Just 35 Palmer O-Pee-Chee rookies have been submitted to PSA, with two PSA 9 examples representing the highest graded copies. One of these sold for $1,637 on eBay in January 2008.

The most evasive Palmer rookie in pristine condition is his 1966 Venezuelan Topps single (#126). Printed in limited quantities on flimsy stock, these cards were often pasted into albums that were available for this set. As a result, these cards are sometimes found with paper missing from their backs.

"The Venezuelan cards are really tough to get," said Winter, who owns a PSA 7 MK Palmer. "Nobody has a clue how many were made, but most of them are in really terrible shape."

Just 12 Venezuelan Palmer rookies have been submitted and the three PSA EX-MT 6 copies are the highest, unqualified graded examples. One of those PSA 6s commanded $239.50 on eBay in July 2007.

What is the most difficult Jim Palmer rookie to find in PSA MINT 9 grade or higher?

Card No. PSA Submissions No. Submissions PSA 9 or Higher Percentage of Submissions PSA 9 or Higher
1966 Topps #126 1,722 41 2%
1966 O-Pee-Chee #126 35 2 6%
1966 Venezuelan Topps #126 12 0 0%

*PSA Population Report statistics as of April 2, 2010.

Palmer's 1967 Topps card is also difficult to track down in top condition. Poor centering and chipping on the reverse often plague this high number card (#475). Just one example has been deemed a PSA GEM-MT 10 and there are 23 PSA MINT 9s. One PSA 9 sold for $405 on eBay in December 2009.

According to the PSA Population Report, only approximately seven per cent of Palmer's 1970 Topps submissions (#449) have graded PSA MINT 9 or better. The gray borders on this card are susceptible to chipping. Of the 551 submitted, there has been one PSA GEM-MT 10 and 35 PSA MINT 9s. The sole PSA 10 copy fetched $2,000 on eBay in August 2008.

Even more vulnerable to chipping are the black borders on Palmer's 1971 Topps card (#570). Winter owns the only PSA GEM-MT 10 of this card. There are also 29 PSA MINT 9s, one of which garnered $765.55 on eBay in September 2008.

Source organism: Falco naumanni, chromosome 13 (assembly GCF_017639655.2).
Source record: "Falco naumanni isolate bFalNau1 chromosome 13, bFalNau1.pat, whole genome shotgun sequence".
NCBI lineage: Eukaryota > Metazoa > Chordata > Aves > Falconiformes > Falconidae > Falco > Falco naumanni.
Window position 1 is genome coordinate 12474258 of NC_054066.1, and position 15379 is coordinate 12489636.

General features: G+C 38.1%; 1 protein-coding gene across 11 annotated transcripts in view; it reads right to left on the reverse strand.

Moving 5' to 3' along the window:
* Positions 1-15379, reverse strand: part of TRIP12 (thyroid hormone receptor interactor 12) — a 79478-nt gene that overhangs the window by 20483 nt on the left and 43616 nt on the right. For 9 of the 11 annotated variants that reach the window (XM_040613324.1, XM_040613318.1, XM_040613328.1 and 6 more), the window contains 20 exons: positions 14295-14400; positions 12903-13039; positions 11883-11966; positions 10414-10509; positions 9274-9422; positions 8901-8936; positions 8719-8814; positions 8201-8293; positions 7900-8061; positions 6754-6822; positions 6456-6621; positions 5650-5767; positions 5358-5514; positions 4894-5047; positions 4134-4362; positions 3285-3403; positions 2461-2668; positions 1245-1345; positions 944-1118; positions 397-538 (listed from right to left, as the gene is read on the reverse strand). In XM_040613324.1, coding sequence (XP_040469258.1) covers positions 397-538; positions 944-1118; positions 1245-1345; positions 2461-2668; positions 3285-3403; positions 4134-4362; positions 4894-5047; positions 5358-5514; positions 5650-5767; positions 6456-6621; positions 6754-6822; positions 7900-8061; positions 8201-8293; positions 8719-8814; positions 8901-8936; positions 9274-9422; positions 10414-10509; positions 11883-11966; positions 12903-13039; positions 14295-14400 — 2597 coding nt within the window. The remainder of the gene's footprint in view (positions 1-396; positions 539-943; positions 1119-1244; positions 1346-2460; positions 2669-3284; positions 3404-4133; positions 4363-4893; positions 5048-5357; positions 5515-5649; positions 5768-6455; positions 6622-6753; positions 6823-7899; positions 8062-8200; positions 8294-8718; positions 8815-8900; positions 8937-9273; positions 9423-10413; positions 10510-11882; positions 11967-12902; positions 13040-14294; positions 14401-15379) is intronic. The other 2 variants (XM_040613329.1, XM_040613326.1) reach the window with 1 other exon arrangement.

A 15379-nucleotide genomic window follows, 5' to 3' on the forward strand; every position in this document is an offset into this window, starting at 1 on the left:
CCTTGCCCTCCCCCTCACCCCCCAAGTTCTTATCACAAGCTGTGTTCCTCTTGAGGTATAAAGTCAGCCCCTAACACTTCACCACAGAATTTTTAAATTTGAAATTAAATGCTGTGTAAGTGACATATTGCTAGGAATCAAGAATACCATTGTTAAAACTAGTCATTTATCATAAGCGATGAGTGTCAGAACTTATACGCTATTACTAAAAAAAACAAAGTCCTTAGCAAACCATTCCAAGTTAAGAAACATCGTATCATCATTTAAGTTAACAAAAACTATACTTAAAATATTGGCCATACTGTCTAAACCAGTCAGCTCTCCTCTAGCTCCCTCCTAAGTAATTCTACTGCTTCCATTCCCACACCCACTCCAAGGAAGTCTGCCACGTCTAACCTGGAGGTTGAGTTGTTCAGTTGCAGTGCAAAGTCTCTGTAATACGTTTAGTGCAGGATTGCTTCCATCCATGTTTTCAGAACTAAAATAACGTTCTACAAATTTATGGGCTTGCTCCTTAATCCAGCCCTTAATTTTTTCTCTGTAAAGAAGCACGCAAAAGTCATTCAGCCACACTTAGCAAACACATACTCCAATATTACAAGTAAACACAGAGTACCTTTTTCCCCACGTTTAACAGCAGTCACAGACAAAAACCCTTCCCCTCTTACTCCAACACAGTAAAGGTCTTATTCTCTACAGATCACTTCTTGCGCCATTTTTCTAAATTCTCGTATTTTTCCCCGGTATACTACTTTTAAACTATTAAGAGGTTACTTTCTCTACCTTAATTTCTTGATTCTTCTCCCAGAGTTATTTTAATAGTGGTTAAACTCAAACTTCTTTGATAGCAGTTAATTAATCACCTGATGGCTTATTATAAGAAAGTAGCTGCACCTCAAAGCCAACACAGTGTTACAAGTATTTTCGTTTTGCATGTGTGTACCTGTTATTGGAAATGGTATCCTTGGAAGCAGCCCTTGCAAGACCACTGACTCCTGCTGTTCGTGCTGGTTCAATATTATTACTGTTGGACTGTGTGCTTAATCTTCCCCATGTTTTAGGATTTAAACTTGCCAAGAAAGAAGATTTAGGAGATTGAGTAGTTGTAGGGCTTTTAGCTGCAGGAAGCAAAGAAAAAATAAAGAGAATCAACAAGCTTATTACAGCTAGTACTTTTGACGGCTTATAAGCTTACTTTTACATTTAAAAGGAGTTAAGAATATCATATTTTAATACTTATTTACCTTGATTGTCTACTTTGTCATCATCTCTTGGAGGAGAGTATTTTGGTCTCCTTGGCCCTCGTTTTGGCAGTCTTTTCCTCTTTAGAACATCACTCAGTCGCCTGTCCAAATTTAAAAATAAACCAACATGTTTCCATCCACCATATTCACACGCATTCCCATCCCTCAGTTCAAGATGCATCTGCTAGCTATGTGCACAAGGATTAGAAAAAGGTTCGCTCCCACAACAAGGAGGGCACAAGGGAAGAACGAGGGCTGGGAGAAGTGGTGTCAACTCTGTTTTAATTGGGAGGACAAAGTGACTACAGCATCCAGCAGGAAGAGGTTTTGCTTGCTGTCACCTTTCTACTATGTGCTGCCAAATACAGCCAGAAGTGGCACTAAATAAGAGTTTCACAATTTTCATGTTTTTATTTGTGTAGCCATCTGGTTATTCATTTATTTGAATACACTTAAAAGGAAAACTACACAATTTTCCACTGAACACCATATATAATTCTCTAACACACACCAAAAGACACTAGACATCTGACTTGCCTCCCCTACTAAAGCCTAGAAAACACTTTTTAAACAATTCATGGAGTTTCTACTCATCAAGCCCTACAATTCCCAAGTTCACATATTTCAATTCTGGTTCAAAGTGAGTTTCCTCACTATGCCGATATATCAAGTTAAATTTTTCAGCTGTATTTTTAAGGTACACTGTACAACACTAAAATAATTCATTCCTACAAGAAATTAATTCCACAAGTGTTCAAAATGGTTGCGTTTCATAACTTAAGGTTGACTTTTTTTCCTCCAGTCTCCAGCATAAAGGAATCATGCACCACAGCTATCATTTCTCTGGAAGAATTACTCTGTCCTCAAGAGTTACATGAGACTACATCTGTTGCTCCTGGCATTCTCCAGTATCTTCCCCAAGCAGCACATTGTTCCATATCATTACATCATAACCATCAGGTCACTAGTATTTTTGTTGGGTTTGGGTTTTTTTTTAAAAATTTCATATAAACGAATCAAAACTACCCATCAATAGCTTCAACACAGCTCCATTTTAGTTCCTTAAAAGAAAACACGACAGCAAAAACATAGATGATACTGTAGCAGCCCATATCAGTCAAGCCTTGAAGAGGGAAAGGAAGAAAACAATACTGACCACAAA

Similarly, the colored borders on his 1975 Topps single (#335) also make it almost impossible to uncover in flawless form. There is one PSA GEM-MT 10 and 32 PSA MINT 9s of this card. A PSA 9 sold for $177.67 on eBay in March 2010.

The prices realized for these singles reveal that the demand for Palmer's cards remains strong.

"Jim Palmer's appeal with collectors seems to be quite large," explained Wynne. "Therefore when his high-end cards come to the auction block, competition is intense."

Winter, a Baltimore resident, says that Palmer's popularity ranks a notch below that of Brooks Robinson and Cal Ripken, Jr. in the city, but the legendary right-hander is still very popular.

"He's certainly one of the stalwarts when you think of Baltimore sports stars," he said.

Please feel free to contact Kevin Glew at [email protected] if you have any additional information or comments. Mike Wynne provided pictures for this article. Please note that the Population Report figures quoted and Set Registry rankings reported are those as of press time.

Toughest Basic Set Jim Palmer Cards to Obtain in PSA MINT 9 or higher grade

Card Total PSA Submissions Total PSA 9 or Higher Examples Percentage of Submissions Graded PSA 9 or Higher
1966 Topps #126 1,722 41 2%
1967 Topps #475 760 24 3%
1971 Topps #570 687 29 4%
1975 Topps #335 651 33 5%
1970 Topps #449 551 36 7%

*PSA Population Report statistics as of April 2, 2010.

Please contact Kevin Glew at [email protected] if you have any additional information or comments. Mile High Card Company and Joe Mancino provided pictures for this article. Please note that the Population Report figures quoted and Set Registry rankings reported are those as of press time.